Remembering Passchendaele and Pilckem Ridge
Our new temporary exhibition looks back at the Battles of Paschendaele and Pilckem Ridge. Particularly ferocious for those soldiers participating, it is noted down in history for the sheer amount of casualties as a result of this fighting.
During this battle, the Western Front experienced its heaviest rain for thirty years and the constant shelling had turned the area into a quagmire, with thick mud clogging up rifles and immobilising tanks.
The three months of fighting resulted in over 585,000 casualties; 325,000 of which comprised Allied Troops. The Battle of Pilckem Ridge (an opening attack in the Third Battle of Ypres) alone saw the loss of 4,500 troops.
It is always humbling to curate exhibitions at a time of commemoration; to investigate the stories of those members of the Armed Forces who acted in such courage at times that must surely have been filled with extreme nerves and fear, trepidation at the unknown outcomes of their actions; the patriotism that motivated them to become soldiers in the first place and facing the reality that they may never return home to their loved ones.
It is reassuring to know that at this point in the First World War Centenary, there is still an interest in unravelling these human stories and keeping the legacies of Welsh soldiers alive. More than we consciously realise, these people all helped to shape the future, the world in which we live and the opportunities on offer to us all as citizens of the modern world.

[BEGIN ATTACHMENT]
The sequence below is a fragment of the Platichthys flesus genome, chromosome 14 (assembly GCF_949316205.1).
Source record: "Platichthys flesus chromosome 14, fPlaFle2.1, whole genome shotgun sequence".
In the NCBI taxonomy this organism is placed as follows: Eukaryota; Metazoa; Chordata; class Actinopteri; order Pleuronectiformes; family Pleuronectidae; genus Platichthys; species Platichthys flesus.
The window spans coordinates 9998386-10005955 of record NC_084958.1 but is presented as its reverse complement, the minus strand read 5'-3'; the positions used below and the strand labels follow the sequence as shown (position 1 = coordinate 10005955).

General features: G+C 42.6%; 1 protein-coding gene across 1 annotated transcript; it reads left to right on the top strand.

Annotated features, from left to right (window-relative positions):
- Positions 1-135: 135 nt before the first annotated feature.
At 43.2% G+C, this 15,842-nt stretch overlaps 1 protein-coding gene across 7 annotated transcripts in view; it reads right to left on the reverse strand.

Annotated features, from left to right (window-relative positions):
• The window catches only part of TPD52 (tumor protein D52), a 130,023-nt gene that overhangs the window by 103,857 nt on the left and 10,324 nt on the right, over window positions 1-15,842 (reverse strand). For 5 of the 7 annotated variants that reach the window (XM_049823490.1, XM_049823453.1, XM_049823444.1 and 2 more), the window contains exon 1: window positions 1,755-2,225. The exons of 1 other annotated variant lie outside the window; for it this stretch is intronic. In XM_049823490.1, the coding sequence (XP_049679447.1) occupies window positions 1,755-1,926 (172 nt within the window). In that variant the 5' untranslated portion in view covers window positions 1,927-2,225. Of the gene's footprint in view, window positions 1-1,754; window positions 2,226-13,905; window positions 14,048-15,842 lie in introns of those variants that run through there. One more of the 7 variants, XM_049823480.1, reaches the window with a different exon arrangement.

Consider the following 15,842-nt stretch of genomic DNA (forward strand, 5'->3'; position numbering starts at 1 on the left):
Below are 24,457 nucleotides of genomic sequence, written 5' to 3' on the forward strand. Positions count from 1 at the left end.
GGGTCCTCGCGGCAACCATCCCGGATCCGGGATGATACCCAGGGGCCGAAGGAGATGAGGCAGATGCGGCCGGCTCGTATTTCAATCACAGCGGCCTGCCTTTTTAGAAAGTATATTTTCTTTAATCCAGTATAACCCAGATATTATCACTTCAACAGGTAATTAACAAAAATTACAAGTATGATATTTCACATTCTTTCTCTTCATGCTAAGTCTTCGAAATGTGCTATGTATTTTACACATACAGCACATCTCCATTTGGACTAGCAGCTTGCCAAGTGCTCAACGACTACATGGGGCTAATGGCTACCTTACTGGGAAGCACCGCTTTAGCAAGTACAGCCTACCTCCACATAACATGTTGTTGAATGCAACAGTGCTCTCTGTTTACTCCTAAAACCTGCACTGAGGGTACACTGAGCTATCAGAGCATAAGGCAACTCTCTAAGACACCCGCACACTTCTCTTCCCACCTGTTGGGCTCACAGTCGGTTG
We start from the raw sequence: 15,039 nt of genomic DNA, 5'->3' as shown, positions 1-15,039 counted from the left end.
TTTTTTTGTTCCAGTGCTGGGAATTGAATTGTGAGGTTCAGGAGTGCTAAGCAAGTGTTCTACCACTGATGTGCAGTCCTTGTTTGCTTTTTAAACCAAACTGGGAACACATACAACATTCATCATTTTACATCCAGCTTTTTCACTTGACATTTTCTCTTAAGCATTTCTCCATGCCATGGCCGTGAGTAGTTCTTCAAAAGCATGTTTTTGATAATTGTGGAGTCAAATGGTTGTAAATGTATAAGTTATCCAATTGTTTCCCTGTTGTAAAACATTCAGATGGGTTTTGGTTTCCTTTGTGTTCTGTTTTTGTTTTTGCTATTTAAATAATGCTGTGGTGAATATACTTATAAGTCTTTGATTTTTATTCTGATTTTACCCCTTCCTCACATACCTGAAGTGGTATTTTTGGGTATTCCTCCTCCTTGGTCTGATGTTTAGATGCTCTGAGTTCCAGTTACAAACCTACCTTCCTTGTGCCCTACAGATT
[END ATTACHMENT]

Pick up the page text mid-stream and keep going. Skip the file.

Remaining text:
Quite simply, the soldiers that we remember within the museum as part of our collections and as an integral part of the First World War Centenary in Wales, help make my work as curator so fulfilling. It’s a genuine privilege to come face to face with these histories.
Some of the most poignant artefacts within this current exhibition are the pieces of trench art, where objects of war such as shells have been transformed into decorative and beautiful pieces of art. I always feel that it is an evocative reminder that despite war, there remains an appreciation that hope still exists and that out of a gloominess an inherent beauty can still emerge.
These artefacts act as a souvenir of war but also act as a metaphor for change and progress. They also offer Museum Curators a very tangible connection to the person who created these artefacts; a bridge between the past and present.
Amanda, a Curatorial Volunteer at the museum helped to install the museum display. Exhibitions offer great opportunities for our volunteers to get hands-on with these collections and it was satisfying to watch how Amanda handled these objects with such care and diligence in getting the display to be as impactful as it could be.
The exhibition will be running until 22nd September 2017 and forms part of admission to Cardiff Castle.
If you do have a castle keycard, you will be able to gain free entry to the museum.